Shoot­ing for ex­cep­tional elec­tric per­for­mance

FU­TURE MOD­ELS/ Push to all-elec­tric cars con­tin­ues as Audi’s E-tron launch ap­proaches, writes Michael Tay­lor

Business Day - Motor News - - COMMERCIAL NEWS -

Audi has con­tin­ued to build its zero emis­sion cred­i­bil­ity with the re­veal of its PB18 E-tron con­cept car at the Quail ex­hibit dur­ing Mon­terey car week in the US.

The Ger­man brand, which is due to launch its first pro­duc­tion bat­tery-elec­tric car, the E-tron cross­over, in SA in 2019, de­liv­ered a stun­ning-look­ing shoot­ing brake-style ma­chine with a mov­able seat.

It will stun in more ways than looks, though, with a 0100km/h punch in just two sec­onds thanks to a 150kW elec­tric mo­tor on the front axle, 350kW from two elec­tric mo­tors on the rear and a tem­po­rary abil­ity to get up to 570kW on over­boost.

Nor­mally boast­ing 500kW from its to­tal sys­tem power, it’s only frac­tion­ally slower in a straight line than Audi’s re­tired LMP1 Le Mans rac­ers and uses a rad­i­cal solid-state bat­tery, which isn’t ex­pected in pro­duc­tion cars un­til at least 2024.

With 830Nm of in­stant torque, it has a torque con­trol man­age­ment sys­tem that holds hands with the sta­bil­ity con­trol sys­tem to in­stantly re­fine the con­cept’s max­i­mum pace in cor­ners. It can be speed lim­ited in traf­fic, but let loose on a racetrack or changed to suit lo­cal con­di­tions such as high­ways or au­to­bahns.

It has taken lessons from both For­mula E and Audi’s LMP1 pro­gram to re­cover large amounts of en­ergy, with the elec­tric mo­tors solely re­spon­si­ble for most of the brak­ing up to emer­gency lev­els of stop­ping power.

It does all this with a liq­uid-cooled solid-state bat­tery with 95kWh of elec­tri­cal en­ergy and 500km of range on the newer WLTP cy­cle. It also swal­lows 800V of charg­ing power, al­low­ing it to be fully recharged in only 15 min­utes. There’s also in­duc­tion charg­ing, via a charg­ing pad on the floor.

It would al­low for one spec­i­fi­ca­tion world­wide, be­cause it can move the driver’s seat and steer­ing wheel from the left to the right or even to the mid­dle of the car.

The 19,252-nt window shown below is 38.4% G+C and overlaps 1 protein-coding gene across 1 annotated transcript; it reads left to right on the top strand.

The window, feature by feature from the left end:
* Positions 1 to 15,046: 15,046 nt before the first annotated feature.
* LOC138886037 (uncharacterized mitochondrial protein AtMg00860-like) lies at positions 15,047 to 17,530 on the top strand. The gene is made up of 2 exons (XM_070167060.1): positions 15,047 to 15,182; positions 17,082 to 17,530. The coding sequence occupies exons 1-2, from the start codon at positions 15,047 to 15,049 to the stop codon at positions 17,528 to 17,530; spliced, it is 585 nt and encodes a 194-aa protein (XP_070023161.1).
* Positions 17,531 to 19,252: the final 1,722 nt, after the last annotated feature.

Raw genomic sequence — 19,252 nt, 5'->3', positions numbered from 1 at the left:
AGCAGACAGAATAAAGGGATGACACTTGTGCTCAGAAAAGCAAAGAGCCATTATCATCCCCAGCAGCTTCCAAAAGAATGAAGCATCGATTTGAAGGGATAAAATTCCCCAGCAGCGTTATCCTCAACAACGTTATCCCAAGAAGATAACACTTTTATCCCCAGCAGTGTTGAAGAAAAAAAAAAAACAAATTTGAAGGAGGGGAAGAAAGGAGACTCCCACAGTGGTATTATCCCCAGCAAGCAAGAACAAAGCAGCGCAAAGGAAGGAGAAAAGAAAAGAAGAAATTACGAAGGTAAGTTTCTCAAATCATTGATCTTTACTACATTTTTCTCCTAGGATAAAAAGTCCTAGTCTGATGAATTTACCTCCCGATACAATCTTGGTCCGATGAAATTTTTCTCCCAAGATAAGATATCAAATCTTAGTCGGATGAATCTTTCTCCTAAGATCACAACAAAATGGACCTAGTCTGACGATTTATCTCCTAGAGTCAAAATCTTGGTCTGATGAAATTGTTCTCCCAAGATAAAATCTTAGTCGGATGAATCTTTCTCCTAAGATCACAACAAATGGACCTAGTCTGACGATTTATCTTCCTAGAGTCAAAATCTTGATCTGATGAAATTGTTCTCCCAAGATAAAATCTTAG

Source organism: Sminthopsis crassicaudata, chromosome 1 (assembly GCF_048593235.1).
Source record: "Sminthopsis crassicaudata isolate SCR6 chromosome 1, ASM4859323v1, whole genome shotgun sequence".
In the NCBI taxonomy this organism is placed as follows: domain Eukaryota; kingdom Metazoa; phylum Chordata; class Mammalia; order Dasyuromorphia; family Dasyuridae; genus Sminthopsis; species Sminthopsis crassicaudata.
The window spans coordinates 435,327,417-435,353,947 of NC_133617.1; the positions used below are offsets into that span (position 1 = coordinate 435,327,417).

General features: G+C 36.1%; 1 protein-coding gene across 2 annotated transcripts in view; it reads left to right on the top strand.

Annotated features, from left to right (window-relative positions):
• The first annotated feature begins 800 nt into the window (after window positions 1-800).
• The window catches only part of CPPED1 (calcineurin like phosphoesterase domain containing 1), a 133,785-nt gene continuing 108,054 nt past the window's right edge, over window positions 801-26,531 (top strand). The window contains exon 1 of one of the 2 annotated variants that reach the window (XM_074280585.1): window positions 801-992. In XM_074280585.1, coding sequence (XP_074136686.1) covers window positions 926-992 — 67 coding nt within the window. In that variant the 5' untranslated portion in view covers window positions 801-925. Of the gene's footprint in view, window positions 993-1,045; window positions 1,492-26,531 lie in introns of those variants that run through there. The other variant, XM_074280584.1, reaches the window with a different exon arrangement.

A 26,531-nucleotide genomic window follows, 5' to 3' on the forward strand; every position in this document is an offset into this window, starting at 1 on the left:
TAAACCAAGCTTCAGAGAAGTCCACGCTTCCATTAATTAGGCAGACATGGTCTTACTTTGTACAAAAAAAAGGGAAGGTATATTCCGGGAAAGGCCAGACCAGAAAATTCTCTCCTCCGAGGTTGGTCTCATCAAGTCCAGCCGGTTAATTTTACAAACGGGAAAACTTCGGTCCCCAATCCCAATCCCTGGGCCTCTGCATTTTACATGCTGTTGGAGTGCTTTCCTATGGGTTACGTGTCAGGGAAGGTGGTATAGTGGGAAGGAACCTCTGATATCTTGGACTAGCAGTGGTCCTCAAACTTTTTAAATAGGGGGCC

“We want to of­fer the driver an ex­pe­ri­ence that is oth­er­wise avail­able only in a rac­ing car like the Audi R18,” the head of Audi’s De­sign Loft stu­dio in Mal­ibu, Cal­i­for­nia, Gael Buzyn, said.

“That’s why we de­vel­oped the in­te­rior around the ideal driver’s po­si­tion in the cen­tre. Nev­er­the­less, our aim was to also give the PB18 E-tron a high de­gree of ev­ery­day us­abil­ity, not just for the driver, but also for a po­ten­tial pas­sen­ger.”

It pur­posely steered clear of au­ton­o­mous tech­nol­ogy, with Audi in­stead try­ing to fo­cus on putting the sex­i­ness into elec­tric ve­hi­cles with a de­vel­op­ment project co­de­named Level Zero.

In­stead of us­ing one of the Volk­swa­gen Group’s four avail­able bat­tery­elec­tric ar­chi­tec­tures, the PB18 is loosely based around the R8’s mid-en­gined ar­chi­tec­ture.

The alu­minium chas­sis is clad in car­bon and com­pos­ite pan­els to save weight, and rides on 22-inch wheels and it looks sus­pi­ciously like it was in­spired by Lam­borgh­ini’s Es­pada coupe.

In spite of be­ing 4.53m long and 2m wide, the PB18 is only 1.15m high and weighs just 1,550kg.

It rides on a 2.7m wheel­base and de­spite the per­for­mance, it still de­liv­ers a 470l lug­gage area.

It has ac­tive aero­dy­nam­ics, too, with the rear dif­fuser and the rear spoiler mov­ing up and down me­chan­i­cally to in­crease mid-cor­ner grip.


Right: The driver’s seat and steer­ing wheel can be moved to ei­ther side of the car or even in the mid­dle. The PB18 E-tron gives a glimpse into what Audi says will be pos­si­ble in a few years, left.

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